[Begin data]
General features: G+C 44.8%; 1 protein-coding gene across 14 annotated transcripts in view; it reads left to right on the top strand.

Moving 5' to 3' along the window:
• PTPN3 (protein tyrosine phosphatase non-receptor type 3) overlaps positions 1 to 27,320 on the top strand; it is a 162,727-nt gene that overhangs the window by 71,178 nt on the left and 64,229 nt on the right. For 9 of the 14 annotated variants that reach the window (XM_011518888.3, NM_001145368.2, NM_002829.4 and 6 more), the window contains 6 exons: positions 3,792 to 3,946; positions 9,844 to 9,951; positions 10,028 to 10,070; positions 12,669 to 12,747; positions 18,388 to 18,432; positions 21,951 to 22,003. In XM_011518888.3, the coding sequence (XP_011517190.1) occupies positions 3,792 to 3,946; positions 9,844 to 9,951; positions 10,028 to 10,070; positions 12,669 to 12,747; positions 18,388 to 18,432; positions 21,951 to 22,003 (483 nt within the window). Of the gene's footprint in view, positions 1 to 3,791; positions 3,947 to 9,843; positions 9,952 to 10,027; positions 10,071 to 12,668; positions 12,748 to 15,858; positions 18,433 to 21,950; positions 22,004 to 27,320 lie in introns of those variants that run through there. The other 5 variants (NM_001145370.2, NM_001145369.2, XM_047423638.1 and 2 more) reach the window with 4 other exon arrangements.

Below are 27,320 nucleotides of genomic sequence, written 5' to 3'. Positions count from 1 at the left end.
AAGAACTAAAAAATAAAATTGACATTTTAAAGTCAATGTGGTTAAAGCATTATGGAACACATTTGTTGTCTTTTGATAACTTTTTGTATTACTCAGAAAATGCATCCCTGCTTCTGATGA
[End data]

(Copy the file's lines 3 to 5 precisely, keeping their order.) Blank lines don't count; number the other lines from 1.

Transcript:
• PTPN3 (protein tyrosine phosphatase non-receptor type 3) overlaps positions 1 to 27,320 on the top strand; it is a 162,727-nt gene that overhangs the window by 71,178 nt on the left and 64,229 nt on the right. For 9 of the 14 annotated variants that reach the window (XM_011518888.3, NM_001145368.2, NM_002829.4 and 6 more), the window contains 6 exons: positions 3,792 to 3,946; positions 9,844 to 9,951; positions 10,028 to 10,070; positions 12,669 to 12,747; positions 18,388 to 18,432; positions 21,951 to 22,003. In XM_011518888.3, the coding sequence (XP_011517190.1) occupies positions 3,792 to 3,946; positions 9,844 to 9,951; positions 10,028 to 10,070; positions 12,669 to 12,747; positions 18,388 to 18,432; positions 21,951 to 22,003 (483 nt within the window). Of the gene's footprint in view, positions 1 to 3,791; positions 3,947 to 9,843; positions 9,952 to 10,027; positions 10,071 to 12,668; positions 12,748 to 15,858; positions 18,433 to 21,950; positions 22,004 to 27,320 lie in introns of those variants that run through there. The other 5 variants (NM_001145370.2, NM_001145369.2, XM_047423638.1 and 2 more) reach the window with 4 other exon arrangements.

Below are 27,320 nucleotides of genomic sequence, written 5' to 3'. Positions count from 1 at the left end.
AAGAACTAAAAAATAAAATTGACATTTTAAAGTCAATGTGGTTAAAGCATTATGGAACACATTTGTTGTCTTTTGATAACTTTTTGTATTACTCAGAAAATGCATCCCTGCTTCTGATGA